Higher Literary Seminar: Ali Rahmani Ghanavizbaf


Date: Tuesday 6 September 2022

Time: 14.00 – 16.00

Location: E890

At the HLS on 6 September, Ali Rahmani Ghanavizbaf will talk to us about “The Trans-Historical Novel: The Demonstration of History in the Post-Revolutionary Persian Novel.”

Ghanvizbaf is a PhD student at the Department of Linguistics and Philology at Uppsala University, whose area of study broadly involves modern Persian fiction, and particularly social and ideological aspects of the Persian novel and the relation between fiction and reality.


The 1979 revolution was a turning point in modern Iranian history. It marked a break with the Western conception of modernization and progress as well as the Pahlavi-espoused perception of national continuity predicated on 2500 years of monarchical history. Shortly thereafter, however, the revolution struck many—including the majority of writers and intellectuals—as a historical failure. It mainly left both “progress” and “nation” in their most precarious state.

This study aims to elaborate on the peculiar relationship of the post-revolutionary Persian novel with history. It holds that in its historical inquiry, the contemporary Persian novel tends to be “transhistorical” in that it bridges two or several historical periods to imply that the past (or the tradition) persists or reincarnates in the present experience. Transhistorical novels are hardly attendant to mimetic conventions of historical representation and often incorporate elements of fantasy and metafiction. Drawing on world-system theory and its implications for the study of world literature, this study aims to visit the Persian transhistorical novel as a literary form of a peripheral culture. It argues that the Persian transhistorical novel can be understood in the framework of Fredric Jameson’s “national allegory” as a form that projects psychological complexes of the private individual onto the cultural field, with a plot that can be read as a national historical experience. Through conjuring up the history in subjective experiences of delusional characters, the Persian transhistorical novel literalizes the “simultaneity of the non-simultaneous”, or the contradictory coexistence of the traditional and the modern in peripheral cultures. Likewise, the transhistorical novel itself embodies the hybridity of forms in the periphery, incorporating elements of traditional genres such as classical Persian historiography into the modern novelistic form.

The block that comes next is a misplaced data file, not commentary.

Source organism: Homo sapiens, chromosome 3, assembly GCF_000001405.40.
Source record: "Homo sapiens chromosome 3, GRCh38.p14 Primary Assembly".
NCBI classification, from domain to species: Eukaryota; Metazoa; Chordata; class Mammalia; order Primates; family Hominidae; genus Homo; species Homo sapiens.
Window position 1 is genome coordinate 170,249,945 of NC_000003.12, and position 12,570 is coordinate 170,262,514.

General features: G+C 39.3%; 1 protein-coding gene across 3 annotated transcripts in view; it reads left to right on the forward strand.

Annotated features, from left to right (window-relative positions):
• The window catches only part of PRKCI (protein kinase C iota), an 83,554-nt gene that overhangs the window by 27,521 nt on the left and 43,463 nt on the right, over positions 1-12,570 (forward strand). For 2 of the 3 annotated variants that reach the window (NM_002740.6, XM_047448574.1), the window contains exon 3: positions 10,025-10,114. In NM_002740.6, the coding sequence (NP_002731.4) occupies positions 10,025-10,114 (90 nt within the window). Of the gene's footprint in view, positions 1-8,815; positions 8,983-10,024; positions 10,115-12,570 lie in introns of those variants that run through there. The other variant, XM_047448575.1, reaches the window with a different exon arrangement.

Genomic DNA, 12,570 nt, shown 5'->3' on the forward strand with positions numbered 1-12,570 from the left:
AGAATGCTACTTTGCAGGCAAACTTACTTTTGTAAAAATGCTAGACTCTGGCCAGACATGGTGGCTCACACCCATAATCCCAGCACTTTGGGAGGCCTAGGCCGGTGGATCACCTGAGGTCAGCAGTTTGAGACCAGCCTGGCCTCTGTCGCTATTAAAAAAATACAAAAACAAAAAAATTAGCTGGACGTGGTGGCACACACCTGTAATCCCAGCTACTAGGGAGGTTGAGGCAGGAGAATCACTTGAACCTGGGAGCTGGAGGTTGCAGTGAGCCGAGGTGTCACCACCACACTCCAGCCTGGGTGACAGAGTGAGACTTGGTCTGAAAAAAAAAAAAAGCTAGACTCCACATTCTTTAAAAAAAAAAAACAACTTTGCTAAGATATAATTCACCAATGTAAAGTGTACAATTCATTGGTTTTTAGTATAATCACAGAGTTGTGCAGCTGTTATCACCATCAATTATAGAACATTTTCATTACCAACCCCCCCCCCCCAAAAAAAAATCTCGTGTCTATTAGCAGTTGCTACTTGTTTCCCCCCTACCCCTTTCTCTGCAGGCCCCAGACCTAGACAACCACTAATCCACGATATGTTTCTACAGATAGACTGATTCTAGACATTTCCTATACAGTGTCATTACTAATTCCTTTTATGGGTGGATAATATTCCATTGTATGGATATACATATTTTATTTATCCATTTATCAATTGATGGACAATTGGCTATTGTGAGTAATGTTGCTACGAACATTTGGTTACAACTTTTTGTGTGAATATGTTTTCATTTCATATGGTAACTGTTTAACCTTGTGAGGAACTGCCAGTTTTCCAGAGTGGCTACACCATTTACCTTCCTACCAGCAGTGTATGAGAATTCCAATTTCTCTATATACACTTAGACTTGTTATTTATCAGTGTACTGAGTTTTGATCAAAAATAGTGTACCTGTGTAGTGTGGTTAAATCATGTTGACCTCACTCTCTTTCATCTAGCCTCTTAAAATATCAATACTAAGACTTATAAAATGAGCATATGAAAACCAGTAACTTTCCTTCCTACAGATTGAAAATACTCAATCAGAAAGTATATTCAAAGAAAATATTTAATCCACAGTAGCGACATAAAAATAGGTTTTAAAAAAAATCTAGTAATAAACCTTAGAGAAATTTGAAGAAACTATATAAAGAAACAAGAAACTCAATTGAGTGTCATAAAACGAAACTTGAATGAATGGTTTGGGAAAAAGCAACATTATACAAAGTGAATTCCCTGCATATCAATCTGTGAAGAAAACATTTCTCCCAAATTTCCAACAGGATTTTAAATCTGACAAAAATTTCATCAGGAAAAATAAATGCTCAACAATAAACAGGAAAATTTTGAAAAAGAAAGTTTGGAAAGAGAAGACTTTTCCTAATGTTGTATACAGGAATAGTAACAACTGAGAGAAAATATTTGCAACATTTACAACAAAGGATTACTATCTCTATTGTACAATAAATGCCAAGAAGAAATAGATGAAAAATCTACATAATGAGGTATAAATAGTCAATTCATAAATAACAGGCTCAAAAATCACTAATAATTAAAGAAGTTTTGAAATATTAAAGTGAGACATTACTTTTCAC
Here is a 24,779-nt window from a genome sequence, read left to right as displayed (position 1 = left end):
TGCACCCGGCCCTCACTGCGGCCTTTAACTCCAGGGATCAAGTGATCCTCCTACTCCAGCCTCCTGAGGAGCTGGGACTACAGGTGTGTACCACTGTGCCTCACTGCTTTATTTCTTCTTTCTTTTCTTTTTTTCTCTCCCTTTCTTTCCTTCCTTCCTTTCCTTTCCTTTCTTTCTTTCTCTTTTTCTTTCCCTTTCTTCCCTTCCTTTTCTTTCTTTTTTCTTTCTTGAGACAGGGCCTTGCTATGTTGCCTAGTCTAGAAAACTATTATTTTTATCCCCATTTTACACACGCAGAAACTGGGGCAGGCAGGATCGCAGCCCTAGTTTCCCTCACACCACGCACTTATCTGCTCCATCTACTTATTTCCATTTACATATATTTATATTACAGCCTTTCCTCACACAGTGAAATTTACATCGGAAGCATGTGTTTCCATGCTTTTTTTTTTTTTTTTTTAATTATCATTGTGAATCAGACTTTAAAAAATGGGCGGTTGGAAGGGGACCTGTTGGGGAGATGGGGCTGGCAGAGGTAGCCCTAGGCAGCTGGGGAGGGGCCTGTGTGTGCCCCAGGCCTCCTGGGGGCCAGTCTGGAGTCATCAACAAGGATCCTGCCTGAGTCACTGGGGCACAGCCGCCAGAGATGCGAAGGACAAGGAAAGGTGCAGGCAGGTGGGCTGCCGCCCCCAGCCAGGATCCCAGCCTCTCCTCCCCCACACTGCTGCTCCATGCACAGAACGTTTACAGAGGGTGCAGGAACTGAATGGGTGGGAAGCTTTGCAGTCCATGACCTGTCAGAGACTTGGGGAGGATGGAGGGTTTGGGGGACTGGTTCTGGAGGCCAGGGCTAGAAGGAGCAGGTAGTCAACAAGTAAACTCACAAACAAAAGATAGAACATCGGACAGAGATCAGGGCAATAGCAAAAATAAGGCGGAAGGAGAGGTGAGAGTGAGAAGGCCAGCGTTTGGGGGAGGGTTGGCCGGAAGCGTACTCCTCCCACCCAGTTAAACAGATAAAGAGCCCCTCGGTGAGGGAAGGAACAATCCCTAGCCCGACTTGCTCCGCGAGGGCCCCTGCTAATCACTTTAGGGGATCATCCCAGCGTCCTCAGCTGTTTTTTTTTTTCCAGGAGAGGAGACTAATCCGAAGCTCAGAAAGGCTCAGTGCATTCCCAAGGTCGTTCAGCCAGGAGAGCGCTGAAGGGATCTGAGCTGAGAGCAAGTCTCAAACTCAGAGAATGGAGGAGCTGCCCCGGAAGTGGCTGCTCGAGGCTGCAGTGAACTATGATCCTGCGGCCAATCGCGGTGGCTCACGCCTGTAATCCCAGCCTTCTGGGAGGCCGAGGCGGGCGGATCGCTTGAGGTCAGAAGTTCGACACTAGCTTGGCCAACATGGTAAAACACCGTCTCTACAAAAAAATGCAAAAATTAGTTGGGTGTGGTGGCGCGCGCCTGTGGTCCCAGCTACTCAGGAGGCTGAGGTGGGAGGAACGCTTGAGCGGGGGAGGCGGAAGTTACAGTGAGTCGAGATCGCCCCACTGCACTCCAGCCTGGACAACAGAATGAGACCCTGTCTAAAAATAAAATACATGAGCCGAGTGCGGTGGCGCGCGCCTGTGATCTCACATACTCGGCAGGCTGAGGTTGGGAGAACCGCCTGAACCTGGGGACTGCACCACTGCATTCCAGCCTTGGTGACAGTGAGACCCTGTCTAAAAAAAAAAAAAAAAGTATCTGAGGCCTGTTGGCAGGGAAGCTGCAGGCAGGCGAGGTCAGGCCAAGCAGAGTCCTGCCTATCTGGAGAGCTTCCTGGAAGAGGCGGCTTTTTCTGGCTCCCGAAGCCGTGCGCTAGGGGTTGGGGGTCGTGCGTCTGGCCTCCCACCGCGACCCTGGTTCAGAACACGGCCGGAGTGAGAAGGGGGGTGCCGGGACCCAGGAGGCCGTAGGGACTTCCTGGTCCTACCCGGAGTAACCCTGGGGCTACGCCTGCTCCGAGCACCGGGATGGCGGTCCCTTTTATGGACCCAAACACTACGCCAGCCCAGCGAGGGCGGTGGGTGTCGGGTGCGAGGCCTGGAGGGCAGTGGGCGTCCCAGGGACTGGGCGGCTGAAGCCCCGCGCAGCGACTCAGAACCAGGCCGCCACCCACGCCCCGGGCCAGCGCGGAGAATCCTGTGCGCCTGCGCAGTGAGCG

The seminar takes place in room E890, Department of English, Stockholm University. All students and faculty of SU are welcome.